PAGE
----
There is an edge of competition however – at least in running fashion stakes. Dee laughs that Marie has all the latest gear, gadgets and apps, putting her to shame.

Ailbhe and Feilim

At 18, Feilim started running with his mum, Ailbhe, and dad, Eoin, when we launched our Irish Times Get Running programme in 2014. Ailbhe admits she never thought she would run.

Being over 50, she had assumed running might not be for her. Feilim has autism and she was keen to get him involved in some form of exercise. He wanted to stay at home with her so she had to put on her running shoes to ensure he ran too. Following the plan, all three of them made it to their first 5km, crossing the finish line together, one of Ailbhe’s greatest running memories. That event kick-started something special – now Ailbhe admits she might have become a little bit addicted to running.

Running has brought some welcome bonuses for the family. Ailbhe explains how running has made such a difference to Feilim’s demeanour and mood, calming him at times of stress. He is also a lot fitter.

As a family, the peer pressure works great too for motivation because if one of them goes running they all go, so it’s hard to make excuses. As a mum, the real reward for Ailbhe is at the finish line of the races, seeing the huge smile and sense of achievement on Feilim’s face when he finishes a race and gets his medal.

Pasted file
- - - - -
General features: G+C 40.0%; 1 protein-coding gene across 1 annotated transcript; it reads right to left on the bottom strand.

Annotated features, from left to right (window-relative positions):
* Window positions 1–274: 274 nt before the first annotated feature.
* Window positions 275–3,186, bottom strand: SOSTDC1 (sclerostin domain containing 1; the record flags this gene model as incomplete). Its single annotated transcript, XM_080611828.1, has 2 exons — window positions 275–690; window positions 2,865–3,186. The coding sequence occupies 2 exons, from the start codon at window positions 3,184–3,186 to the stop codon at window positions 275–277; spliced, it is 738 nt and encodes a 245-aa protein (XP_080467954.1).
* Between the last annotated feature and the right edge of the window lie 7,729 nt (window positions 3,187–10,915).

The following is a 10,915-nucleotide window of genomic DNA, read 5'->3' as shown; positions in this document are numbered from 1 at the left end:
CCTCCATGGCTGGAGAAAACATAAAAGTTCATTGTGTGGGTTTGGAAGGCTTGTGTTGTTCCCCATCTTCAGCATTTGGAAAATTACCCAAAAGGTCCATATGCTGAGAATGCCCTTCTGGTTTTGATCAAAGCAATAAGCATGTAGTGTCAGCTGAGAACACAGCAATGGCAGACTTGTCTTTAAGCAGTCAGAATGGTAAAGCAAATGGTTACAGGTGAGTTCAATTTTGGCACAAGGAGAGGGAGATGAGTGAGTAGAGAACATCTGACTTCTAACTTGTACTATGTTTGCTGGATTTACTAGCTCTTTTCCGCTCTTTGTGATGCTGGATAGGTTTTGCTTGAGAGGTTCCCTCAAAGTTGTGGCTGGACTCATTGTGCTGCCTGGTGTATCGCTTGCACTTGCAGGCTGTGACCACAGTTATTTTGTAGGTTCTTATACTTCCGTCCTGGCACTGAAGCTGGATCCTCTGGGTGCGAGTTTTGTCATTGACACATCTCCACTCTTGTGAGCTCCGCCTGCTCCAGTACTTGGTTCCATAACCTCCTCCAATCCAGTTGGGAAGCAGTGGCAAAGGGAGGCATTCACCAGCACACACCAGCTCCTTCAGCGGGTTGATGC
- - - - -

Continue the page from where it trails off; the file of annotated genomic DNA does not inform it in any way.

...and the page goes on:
Feilim now really enjoys running and often runs the local parkruns with his mum when his dad is not there to pace him. Having moved on from 5km, Feilim says he is all set for their local half marathon in Kinvara in March.

His big goal for the year is his first marathon. In May, Feilim will travel with his parents to Denmark to take part in the Copenhagen Marathon. Impressive.

Sarah and Aoife

In 2014, when her husband, Martin, signed up to Get Running in 2014, Sarah decided to join him. She admits she didn’t love it in the beginning as she ran and walked the roads of Longford, but she wanted to see if she could get to 5km. Sarah reminisces that running her first 5km was one of the hardest but the best runs she ever did. Since the early days of 5km, Sarah has surprised herself and her family by building on her distance to 10km, half marathon and last year she completed the Dublin City Marathon. Setting goals and following a plan to get there is what has helped her continue her running, she says.